It is common practice in pharma for milestone dates to serve as more than a forecast of future events. They are also commonly used as the basis for both project control and personnel management. This is done by treating milestone dates at all levels as deadlines. The underlying theory is that if all the milestones are achieved on time, the project will be completed on time. Projects are considered “on track” if they hit their milestones/deadlines (at all levels), and in trouble if they are late. To provide stronger incentives, people are measured based on performance relative to deadlines. Bonuses depend on good performance; missing deadline dates can have serious consequences. As a result, milestones end up driving the schedules and driving urgency.
Treating what was originally intended to be a forecast as a deadline has some serious negative consequences.
© 2011 by ProChain Solutions, Inc.
Originally published as part of the 2011 PMI Global Congress Proceedings – Dallas, TX Each milestone date in the project has to be estimated. Everyone knows that there is some uncertainty to how long things will take, and meanwhile they know that their estimates will be used to set their deadlines. This creates a strong incentive at the work level to add safety time to estimates. This incentive is, of course, in direct conflict with incentives at the top of the organization to deliver new products faster. As a result, the estimating process is transformed into a negotiation process between managers who are looking for more speed and those who are measured by whether they hit the deadlines. The resulting milestone dates inevitably include safety time. The amount of safety time, rather than being dependent on the actual work required, is more often dependent on the experience and negotiating skills of the individuals involved.
If there is only one Carpenter resource to work on this project, the Carpenter must choose between working on Task A and Task D. In order to help the project complete as quickly as possible, Task A should clearly be worked first, because it is on the critical path. If the only data available to the Carpenter are the deadlines (milestone dates), there is a good chance she will start work on Task D because it is most imminent. When she makes this choice, she will be delaying the entire project. Thus, the priorities implied by deadlines can easily result in delayed projects.
A second execution problem is that tasks are rarely completed early. To complete a task prior to the deadline is to erode your negotiating position the next time a schedule is created. Suppose, for example, you were to negotiate for a commitment date of two weeks and then deliver in one week. Chances are you would not get a full two weeks the next time you were required to do a similar task. The cumulative effect of taking away the possibility of finishing tasks early is devastating to the chances to complete a project on time. If tasks can only be late, you may have trouble putting in enough safety time. Even if everything has a 90% chance of completing on time, putting ten such items in sequence gives you less than a 35% chance of finishing the last item on time.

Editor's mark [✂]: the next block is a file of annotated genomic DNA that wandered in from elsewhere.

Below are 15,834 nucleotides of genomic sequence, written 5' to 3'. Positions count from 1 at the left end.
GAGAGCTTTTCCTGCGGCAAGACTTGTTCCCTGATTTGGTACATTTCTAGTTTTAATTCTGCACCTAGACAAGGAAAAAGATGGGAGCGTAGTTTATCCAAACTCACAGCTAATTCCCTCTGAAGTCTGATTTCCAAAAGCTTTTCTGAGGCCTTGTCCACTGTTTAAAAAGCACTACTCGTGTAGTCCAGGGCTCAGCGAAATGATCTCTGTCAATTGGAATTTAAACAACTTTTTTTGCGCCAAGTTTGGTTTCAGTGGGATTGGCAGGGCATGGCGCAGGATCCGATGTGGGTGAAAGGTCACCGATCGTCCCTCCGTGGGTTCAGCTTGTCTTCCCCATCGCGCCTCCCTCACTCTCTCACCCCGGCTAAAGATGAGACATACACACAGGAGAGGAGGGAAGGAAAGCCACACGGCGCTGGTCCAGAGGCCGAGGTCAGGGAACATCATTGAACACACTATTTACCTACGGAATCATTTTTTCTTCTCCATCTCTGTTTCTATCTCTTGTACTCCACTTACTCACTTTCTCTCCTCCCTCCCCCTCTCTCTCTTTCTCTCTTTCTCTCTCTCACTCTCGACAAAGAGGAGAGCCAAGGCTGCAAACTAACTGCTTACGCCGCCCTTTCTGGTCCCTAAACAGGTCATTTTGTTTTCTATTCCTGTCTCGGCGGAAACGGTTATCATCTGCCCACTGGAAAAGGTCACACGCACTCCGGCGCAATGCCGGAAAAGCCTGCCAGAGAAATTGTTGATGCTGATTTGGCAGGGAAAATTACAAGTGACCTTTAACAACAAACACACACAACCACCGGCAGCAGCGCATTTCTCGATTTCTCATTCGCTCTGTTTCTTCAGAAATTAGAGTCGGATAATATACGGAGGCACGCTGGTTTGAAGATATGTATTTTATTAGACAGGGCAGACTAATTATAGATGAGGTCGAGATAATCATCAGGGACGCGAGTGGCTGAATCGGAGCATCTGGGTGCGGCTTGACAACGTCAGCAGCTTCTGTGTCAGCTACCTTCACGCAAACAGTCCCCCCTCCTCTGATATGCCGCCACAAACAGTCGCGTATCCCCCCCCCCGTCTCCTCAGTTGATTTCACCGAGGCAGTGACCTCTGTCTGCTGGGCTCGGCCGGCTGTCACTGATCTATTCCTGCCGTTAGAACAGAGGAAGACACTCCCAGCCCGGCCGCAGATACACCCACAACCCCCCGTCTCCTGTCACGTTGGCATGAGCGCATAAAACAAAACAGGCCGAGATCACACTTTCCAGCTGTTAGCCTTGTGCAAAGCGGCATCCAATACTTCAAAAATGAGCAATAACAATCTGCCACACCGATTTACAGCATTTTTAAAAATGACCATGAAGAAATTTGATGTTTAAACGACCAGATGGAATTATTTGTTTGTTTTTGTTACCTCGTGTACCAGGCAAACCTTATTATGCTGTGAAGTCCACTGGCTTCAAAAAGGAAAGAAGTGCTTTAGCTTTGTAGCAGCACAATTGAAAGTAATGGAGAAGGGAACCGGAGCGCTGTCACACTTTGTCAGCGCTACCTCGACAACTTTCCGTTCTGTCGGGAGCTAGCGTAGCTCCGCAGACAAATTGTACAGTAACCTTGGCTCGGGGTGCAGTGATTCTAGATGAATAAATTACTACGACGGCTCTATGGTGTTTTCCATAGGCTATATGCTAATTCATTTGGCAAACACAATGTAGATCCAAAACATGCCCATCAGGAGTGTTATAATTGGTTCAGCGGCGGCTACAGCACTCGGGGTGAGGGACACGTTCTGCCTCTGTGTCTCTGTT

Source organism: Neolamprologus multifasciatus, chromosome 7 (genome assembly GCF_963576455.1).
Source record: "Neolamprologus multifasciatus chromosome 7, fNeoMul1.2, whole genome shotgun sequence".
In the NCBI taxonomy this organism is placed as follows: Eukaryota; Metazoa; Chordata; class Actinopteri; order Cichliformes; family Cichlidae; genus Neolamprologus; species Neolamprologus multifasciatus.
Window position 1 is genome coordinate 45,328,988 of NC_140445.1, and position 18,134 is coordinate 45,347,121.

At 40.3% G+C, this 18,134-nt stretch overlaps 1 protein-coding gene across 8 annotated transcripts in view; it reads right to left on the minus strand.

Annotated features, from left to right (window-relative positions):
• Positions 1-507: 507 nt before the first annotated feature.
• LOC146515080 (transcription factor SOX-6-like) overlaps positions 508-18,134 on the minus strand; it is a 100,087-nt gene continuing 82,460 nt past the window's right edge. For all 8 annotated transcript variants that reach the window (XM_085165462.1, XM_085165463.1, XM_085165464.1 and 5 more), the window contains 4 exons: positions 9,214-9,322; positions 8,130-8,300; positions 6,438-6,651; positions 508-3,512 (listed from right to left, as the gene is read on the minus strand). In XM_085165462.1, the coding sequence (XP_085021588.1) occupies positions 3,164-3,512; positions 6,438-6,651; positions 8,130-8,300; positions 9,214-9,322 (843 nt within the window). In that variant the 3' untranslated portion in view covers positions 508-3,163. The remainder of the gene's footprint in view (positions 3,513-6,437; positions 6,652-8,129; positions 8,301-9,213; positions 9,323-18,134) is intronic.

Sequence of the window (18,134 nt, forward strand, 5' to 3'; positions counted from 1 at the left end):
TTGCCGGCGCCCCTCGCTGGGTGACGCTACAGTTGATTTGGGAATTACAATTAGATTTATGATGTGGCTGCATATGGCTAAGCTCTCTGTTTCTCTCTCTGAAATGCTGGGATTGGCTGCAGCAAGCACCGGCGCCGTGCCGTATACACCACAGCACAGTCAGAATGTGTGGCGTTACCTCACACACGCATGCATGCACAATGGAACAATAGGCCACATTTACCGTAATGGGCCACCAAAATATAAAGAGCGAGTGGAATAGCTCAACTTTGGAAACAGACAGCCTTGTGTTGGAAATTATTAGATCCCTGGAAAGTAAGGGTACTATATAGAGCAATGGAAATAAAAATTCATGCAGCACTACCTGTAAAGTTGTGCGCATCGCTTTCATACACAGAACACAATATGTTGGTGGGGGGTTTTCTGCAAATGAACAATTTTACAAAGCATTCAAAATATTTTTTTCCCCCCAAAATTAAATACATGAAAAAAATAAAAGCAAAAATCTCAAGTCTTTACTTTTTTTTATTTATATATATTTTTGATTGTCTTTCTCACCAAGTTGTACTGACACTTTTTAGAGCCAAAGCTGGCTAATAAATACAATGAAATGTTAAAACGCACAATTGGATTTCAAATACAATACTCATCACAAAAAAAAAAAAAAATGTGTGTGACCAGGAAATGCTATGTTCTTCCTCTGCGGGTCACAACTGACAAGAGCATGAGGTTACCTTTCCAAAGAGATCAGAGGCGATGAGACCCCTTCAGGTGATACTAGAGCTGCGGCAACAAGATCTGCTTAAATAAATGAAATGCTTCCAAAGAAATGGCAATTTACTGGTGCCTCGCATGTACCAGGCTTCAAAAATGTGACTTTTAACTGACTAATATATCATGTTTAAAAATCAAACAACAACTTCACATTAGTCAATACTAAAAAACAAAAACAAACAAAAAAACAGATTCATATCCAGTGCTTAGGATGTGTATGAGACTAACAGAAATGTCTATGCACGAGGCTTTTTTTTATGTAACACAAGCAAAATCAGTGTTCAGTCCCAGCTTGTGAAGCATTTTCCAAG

A third execution problem is greatly diminished transparency into real status and real issues. Over time, the us-versus-them tenor inherent in schedule negotiations can erode trust to a level that real status and real issues are intentionally veiled. One associated syndrome is referred to as “schedule chicken” (Schedule chicken, 2009). If several people are late, the first one to admit it gets the blame; the others get a reprieve. So people don’t want to admit they’re going to be late, and serious problems may not be identified until it’s too late to recover from them. Proactive project management is extremely difficult when trust levels are low.
© 2011 by ProChain Solutions, Inc.
Originally published as part of the 2011 PMI Global Congress Proceedings – Dallas, TX Finally, we have the worst effect of Deadline Management. If you have a task that requires about one week of work, and the task is due in two weeks, you are under-utilized. When there’s too much safety time, people take on (or are assigned) multiple tasks. Taking on multiple tasks seems logical, but it means that people are typically juggling many things at once. Since the choice of what to work on is driven by urgency rather than a credible schedule, and since there are many projects and managers in the mix, people are virtually forced to multitask.